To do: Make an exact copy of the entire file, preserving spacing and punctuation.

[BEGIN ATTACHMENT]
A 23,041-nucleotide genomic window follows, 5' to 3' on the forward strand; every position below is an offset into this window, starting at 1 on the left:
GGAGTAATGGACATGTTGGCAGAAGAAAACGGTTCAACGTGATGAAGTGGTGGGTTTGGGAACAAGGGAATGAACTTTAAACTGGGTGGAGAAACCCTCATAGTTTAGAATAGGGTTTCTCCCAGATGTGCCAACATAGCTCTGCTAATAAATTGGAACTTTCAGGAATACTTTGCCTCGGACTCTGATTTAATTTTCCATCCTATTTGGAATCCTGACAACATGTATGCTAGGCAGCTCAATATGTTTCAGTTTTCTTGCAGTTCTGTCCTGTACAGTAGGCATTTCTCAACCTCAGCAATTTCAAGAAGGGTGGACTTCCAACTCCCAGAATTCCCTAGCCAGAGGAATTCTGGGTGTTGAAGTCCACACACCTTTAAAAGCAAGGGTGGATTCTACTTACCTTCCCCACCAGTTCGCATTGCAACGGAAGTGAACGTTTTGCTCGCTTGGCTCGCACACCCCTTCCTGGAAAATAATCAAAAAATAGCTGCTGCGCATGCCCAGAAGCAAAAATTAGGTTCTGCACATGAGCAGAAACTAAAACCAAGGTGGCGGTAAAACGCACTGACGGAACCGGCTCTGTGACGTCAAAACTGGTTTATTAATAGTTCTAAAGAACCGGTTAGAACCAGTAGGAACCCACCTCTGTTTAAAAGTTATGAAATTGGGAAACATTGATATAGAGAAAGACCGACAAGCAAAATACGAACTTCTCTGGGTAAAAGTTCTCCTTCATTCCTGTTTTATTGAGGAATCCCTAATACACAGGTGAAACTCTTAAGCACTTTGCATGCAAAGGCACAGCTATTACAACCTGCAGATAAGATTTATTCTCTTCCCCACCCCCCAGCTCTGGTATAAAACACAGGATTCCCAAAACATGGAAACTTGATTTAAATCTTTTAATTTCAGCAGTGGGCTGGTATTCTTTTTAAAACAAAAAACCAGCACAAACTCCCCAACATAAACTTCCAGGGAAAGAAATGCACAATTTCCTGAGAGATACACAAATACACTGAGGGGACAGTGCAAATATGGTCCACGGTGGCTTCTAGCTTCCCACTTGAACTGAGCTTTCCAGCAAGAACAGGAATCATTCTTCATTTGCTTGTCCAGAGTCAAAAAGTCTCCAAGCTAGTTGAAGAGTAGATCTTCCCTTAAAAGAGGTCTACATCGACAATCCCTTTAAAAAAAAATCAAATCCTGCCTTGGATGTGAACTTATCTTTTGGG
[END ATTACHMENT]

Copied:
A 23,041-nucleotide genomic window follows, 5' to 3' on the forward strand; every position below is an offset into this window, starting at 1 on the left:
GGAGTAATGGACATGTTGGCAGAAGAAAACGGTTCAACGTGATGAAGTGGTGGGTTTGGGAACAAGGGAATGAACTTTAAACTGGGTGGAGAAACCCTCATAGTTTAGAATAGGGTTTCTCCCAGATGTGCCAACATAGCTCTGCTAATAAATTGGAACTTTCAGGAATACTTTGCCTCGGACTCTGATTTAATTTTCCATCCTATTTGGAATCCTGACAACATGTATGCTAGGCAGCTCAATATGTTTCAGTTTTCTTGCAGTTCTGTCCTGTACAGTAGGCATTTCTCAACCTCAGCAATTTCAAGAAGGGTGGACTTCCAACTCCCAGAATTCCCTAGCCAGAGGAATTCTGGGTGTTGAAGTCCACACACCTTTAAAAGCAAGGGTGGATTCTACTTACCTTCCCCACCAGTTCGCATTGCAACGGAAGTGAACGTTTTGCTCGCTTGGCTCGCACACCCCTTCCTGGAAAATAATCAAAAAATAGCTGCTGCGCATGCCCAGAAGCAAAAATTAGGTTCTGCACATGAGCAGAAACTAAAACCAAGGTGGCGGTAAAACGCACTGACGGAACCGGCTCTGTGACGTCAAAACTGGTTTATTAATAGTTCTAAAGAACCGGTTAGAACCAGTAGGAACCCACCTCTGTTTAAAAGTTATGAAATTGGGAAACATTGATATAGAGAAAGACCGACAAGCAAAATACGAACTTCTCTGGGTAAAAGTTCTCCTTCATTCCTGTTTTATTGAGGAATCCCTAATACACAGGTGAAACTCTTAAGCACTTTGCATGCAAAGGCACAGCTATTACAACCTGCAGATAAGATTTATTCTCTTCCCCACCCCCCAGCTCTGGTATAAAACACAGGATTCCCAAAACATGGAAACTTGATTTAAATCTTTTAATTTCAGCAGTGGGCTGGTATTCTTTTTAAAACAAAAAACCAGCACAAACTCCCCAACATAAACTTCCAGGGAAAGAAATGCACAATTTCCTGAGAGATACACAAATACACTGAGGGGACAGTGCAAATATGGTCCACGGTGGCTTCTAGCTTCCCACTTGAACTGAGCTTTCCAGCAAGAACAGGAATCATTCTTCATTTGCTTGTCCAGAGTCAAAAAGTCTCCAAGCTAGTTGAAGAGTAGATCTTCCCTTAAAAGAGGTCTACATCGACAATCCCTTTAAAAAAAAATCAAATCCTGCCTTGGATGTGAACTTATCTTTTGGG